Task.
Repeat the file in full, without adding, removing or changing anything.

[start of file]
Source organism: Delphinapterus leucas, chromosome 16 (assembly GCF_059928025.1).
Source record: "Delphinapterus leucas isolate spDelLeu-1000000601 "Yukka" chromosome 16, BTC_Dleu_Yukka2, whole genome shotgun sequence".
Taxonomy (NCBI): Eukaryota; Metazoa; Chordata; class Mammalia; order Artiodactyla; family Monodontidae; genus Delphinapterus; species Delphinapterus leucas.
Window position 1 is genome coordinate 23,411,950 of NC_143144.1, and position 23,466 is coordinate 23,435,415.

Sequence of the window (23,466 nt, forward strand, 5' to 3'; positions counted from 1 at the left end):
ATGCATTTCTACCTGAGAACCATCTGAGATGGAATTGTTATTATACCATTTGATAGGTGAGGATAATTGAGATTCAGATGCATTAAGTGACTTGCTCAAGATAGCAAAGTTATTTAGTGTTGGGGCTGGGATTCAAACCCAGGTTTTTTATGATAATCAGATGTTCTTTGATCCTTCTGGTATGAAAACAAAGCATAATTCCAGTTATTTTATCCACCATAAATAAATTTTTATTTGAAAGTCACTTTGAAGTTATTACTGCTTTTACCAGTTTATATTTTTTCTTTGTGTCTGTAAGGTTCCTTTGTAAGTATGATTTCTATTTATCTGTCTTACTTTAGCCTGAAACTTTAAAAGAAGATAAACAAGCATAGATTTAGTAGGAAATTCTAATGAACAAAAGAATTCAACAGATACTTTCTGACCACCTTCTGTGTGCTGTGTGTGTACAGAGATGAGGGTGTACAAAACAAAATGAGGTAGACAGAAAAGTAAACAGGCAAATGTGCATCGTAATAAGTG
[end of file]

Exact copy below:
Source organism: Delphinapterus leucas, chromosome 16 (assembly GCF_059928025.1).
Source record: "Delphinapterus leucas isolate spDelLeu-1000000601 "Yukka" chromosome 16, BTC_Dleu_Yukka2, whole genome shotgun sequence".
Taxonomy (NCBI): Eukaryota; Metazoa; Chordata; class Mammalia; order Artiodactyla; family Monodontidae; genus Delphinapterus; species Delphinapterus leucas.
Window position 1 is genome coordinate 23,411,950 of NC_143144.1, and position 23,466 is coordinate 23,435,415.

Sequence of the window (23,466 nt, forward strand, 5' to 3'; positions counted from 1 at the left end):
ATGCATTTCTACCTGAGAACCATCTGAGATGGAATTGTTATTATACCATTTGATAGGTGAGGATAATTGAGATTCAGATGCATTAAGTGACTTGCTCAAGATAGCAAAGTTATTTAGTGTTGGGGCTGGGATTCAAACCCAGGTTTTTTATGATAATCAGATGTTCTTTGATCCTTCTGGTATGAAAACAAAGCATAATTCCAGTTATTTTATCCACCATAAATAAATTTTTATTTGAAAGTCACTTTGAAGTTATTACTGCTTTTACCAGTTTATATTTTTTCTTTGTGTCTGTAAGGTTCCTTTGTAAGTATGATTTCTATTTATCTGTCTTACTTTAGCCTGAAACTTTAAAAGAAGATAAACAAGCATAGATTTAGTAGGAAATTCTAATGAACAAAAGAATTCAACAGATACTTTCTGACCACCTTCTGTGTGCTGTGTGTGTACAGAGATGAGGGTGTACAAAACAAAATGAGGTAGACAGAAAAGTAAACAGGCAAATGTGCATCGTAATAAGTG